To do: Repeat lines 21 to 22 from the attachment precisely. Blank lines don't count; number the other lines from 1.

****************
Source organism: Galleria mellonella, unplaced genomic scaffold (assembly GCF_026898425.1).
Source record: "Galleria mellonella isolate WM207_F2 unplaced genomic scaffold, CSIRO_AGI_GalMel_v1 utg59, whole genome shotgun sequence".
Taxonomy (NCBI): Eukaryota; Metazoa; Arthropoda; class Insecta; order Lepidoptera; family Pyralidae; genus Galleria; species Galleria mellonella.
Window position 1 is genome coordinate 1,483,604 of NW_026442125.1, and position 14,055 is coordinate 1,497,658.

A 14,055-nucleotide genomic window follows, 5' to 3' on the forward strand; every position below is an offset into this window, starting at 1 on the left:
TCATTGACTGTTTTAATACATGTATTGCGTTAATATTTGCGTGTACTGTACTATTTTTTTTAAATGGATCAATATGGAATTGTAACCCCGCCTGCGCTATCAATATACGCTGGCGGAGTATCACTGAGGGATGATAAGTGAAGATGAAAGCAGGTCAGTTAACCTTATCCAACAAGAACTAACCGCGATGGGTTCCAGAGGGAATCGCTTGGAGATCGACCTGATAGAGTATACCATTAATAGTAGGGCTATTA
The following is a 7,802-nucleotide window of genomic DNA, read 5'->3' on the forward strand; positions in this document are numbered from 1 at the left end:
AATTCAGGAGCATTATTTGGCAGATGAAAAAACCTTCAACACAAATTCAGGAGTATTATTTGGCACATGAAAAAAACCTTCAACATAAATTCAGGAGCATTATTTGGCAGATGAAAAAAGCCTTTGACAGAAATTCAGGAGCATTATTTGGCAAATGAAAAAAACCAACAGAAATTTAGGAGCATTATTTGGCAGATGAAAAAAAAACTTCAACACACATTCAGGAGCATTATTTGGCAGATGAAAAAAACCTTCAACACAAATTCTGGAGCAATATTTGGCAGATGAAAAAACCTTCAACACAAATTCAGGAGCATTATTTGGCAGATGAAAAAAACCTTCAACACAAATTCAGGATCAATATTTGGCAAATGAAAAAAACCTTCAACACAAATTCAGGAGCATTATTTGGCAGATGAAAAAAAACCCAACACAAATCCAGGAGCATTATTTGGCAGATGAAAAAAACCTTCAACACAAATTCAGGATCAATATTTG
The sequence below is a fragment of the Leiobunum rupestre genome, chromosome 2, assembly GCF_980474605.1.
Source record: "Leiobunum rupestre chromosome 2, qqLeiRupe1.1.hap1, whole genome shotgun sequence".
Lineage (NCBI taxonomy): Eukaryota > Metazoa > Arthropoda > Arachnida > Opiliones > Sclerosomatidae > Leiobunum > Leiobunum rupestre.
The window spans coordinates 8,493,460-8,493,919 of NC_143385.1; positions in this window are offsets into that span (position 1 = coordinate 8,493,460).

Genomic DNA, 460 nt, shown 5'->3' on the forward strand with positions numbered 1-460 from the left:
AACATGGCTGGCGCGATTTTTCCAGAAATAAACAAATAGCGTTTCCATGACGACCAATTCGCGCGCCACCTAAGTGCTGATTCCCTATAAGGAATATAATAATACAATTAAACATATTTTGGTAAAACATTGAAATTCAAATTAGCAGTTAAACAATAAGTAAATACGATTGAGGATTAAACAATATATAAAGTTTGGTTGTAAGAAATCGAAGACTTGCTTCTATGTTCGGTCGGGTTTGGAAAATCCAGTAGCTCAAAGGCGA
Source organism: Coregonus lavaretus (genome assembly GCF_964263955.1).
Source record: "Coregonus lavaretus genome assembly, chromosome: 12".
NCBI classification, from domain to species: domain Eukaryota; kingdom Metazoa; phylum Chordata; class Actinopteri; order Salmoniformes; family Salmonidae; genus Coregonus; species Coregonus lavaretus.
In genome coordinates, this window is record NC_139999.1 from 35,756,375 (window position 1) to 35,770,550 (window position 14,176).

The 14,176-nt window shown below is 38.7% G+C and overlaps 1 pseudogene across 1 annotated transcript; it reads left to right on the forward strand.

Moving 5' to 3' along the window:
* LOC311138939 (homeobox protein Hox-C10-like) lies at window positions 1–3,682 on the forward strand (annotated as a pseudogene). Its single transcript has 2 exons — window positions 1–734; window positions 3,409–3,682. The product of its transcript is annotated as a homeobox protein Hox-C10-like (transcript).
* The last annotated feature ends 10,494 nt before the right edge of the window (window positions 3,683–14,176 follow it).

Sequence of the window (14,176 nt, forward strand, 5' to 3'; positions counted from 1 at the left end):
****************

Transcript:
* LOC311138939 (homeobox protein Hox-C10-like) lies at window positions 1–3,682 on the forward strand (annotated as a pseudogene). Its single transcript has 2 exons — window positions 1–734; window positions 3,409–3,682. The product of its transcript is annotated as a homeobox protein Hox-C10-like (transcript).
* The last annotated feature ends 10,494 nt before the right edge of the window (window positions 3,683–14,176 follow it).